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Wednesday, 15 June 1904


Mr EWING (Richmond) - The application of a common rule is no new' thing. At common law it is precedent which governs, and which forms the common rule until altered or over-ruled. The Prime Minister's contention that the Court cannot deal with every dispute similar to one which has been adjudicated upon occurring in an industry, and that, therefore, we must have a common rule, is, of course, the correct one. But although we have a very pure brand of democracy in the representation of Western Australia in this Chamber, those members are willing to concede that, in regard to the application of the Navigation Bill, there are conditions to be taken into consideration. They say - " We believe in applying the provisions of that measure to shipping after it reaches Adelaide; but until the railway from Port Augusta to Kalgoorlie is made it should not apply to shipping between Western Australia and that port." They wish for a common rule with variations.' So, under this measure, we must have a common rule which will take into consideration the circumstances of every individual case. The question has already been thrashed out in New South Wales and New Zealand, and I should like to read what has been written upon it by a very real democrat in every sense of the term, Mr. W. P. Reeves. I do not say that he is quite as rabid as some of my honorable friends, though, since the decease of the last Government, many of them have bucked off their brands a great part of their democratic trappings, so that one cannot be sure that their democracy is now of the same brand as that which they possessed when sitting on the other side of the chamber. I wish to cite a passage from page 159 of Mr. Reeves'State Experiments in New Zealand and Australia. Speaking of the New Zealand Act he says : -

Perhaps the Act's most interesting feature is the " common rule." This is an effort to improve upon the tentative New Zealand method of extending the regulative scope of their Court decisions, so that, instead of merely binding specific employers, they are made rules virtually dealing wilh whole industries. The New Zealand plan lias been to proceed through district after district, citing all the employers in the industry under review in each ; then, after an award has been given, any one subsequently entering the trade had to be cited too, unless he was prepared to comply with the award voluntarily.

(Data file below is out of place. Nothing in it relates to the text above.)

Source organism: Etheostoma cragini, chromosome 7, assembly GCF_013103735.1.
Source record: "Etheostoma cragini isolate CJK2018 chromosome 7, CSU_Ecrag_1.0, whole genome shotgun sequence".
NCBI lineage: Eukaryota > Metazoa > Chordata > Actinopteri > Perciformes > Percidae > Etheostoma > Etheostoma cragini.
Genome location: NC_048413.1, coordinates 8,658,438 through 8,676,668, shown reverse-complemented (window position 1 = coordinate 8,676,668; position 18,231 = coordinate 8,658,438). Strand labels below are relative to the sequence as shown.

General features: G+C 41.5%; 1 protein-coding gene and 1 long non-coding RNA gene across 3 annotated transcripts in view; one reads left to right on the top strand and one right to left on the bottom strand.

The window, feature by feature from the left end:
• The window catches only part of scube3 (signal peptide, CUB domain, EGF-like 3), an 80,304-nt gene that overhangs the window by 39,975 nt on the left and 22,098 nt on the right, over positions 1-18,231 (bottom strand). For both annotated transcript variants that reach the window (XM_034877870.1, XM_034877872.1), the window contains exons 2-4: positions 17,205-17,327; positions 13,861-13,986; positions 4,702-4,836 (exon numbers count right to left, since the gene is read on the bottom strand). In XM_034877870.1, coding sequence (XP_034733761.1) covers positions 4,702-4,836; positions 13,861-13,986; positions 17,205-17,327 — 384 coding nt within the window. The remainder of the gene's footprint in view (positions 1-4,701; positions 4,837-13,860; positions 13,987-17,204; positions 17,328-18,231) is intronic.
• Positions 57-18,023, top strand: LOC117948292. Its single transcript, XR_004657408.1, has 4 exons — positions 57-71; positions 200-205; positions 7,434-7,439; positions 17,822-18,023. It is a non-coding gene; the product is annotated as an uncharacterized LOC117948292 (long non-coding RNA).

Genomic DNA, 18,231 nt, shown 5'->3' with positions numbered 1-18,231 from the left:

I do not think that the Prime Minister made that point as clear as it might have been' made, though it was evident that he understood it. Before making a common rule in- New Zealand, the surroundings and conditions of every district are taken into consideration. This Bill, however, does not contemplate' the creation of districts, and the word "district" does not appear in it. The environment of a Chinaman at Port Darwin is not the same as that of a Cingalese in Melbourne. The difficulty in applying a common rule to diverse conditions, which is perplexing us, has struck the New Zealanders, and they endeavour to remove it by the exercise of extreme care and caution, and consistent and persistent investigation. I take it that we are all agreed that a common rule made in Melbourne should not necessarilv apply to Perth or Coolgardie. 'Speaking of the New South Wales legislation, Mr. Reeves says, on page 160 -

On paper the New South Wales method looks to be a short cut to the goal which in New Zealand has to be reached more slowly and tediously. In practice we must wait to see to what extent the Court in New South Wales has to fix limitations, allow exceptions, and deal with protests of individuals and localities. In any case Mr. Wise's common rule is an experiment to be watched^ If successful, it may tempt the New Zealanders to simplify a portion of their law.

I take it for granted that every man who believes in arbitration sees the need for a common rule. But none of us wish for common rules which will mar, and perhaps destroy, the usefulness of the measure, because of the dissimilar conditions to which they are applied. Our difficult" is to harmonize dissimilar conditions. The speech of the Prime Minister made it clear that he wishes to be reasonable, and therefore I appeal to him to see that his legislation is made so. The Bill provides that there shall be a common rule.


Mr Watson - If the Court so determines. '


Mr EWING - Let the honorable gentleman go further, and make it absolutely imperative that before imposing a common rule the Court shall consider the surroundings of the individuals and organizations concerned. I intend to ask him to consider the propriety of inserting some such provision as this -

No award shall be binding unless it takes into consideration the local conditions of each person and each organization.

No one wishes to destroy the Bill. Some of us may not approve of many of its provisions', but every sane man in the community wishes our laws to be reasonable. Sir Henry Maine has written that every law on the statute-book which is not used or' is not reasonable helps to destroy the fibre of the whole body of legislation. Mr. Bryce, too, in his American Commonwealth, speaks of law as being the life-blood of the democracy.


Mr Watson - Law often drains its life-blood.


Mr EWING - The value of law to a democracy is the value of protection to the weak. Under law progressive reform becomes possible; without law it is impossible. Therefore, I appeal to the Ministry not to place upon the statute-book a Jaw which appears unjust to any, or which would allow a common rule to be imposed without taking into full consideration the condition of every man bound to obey it.







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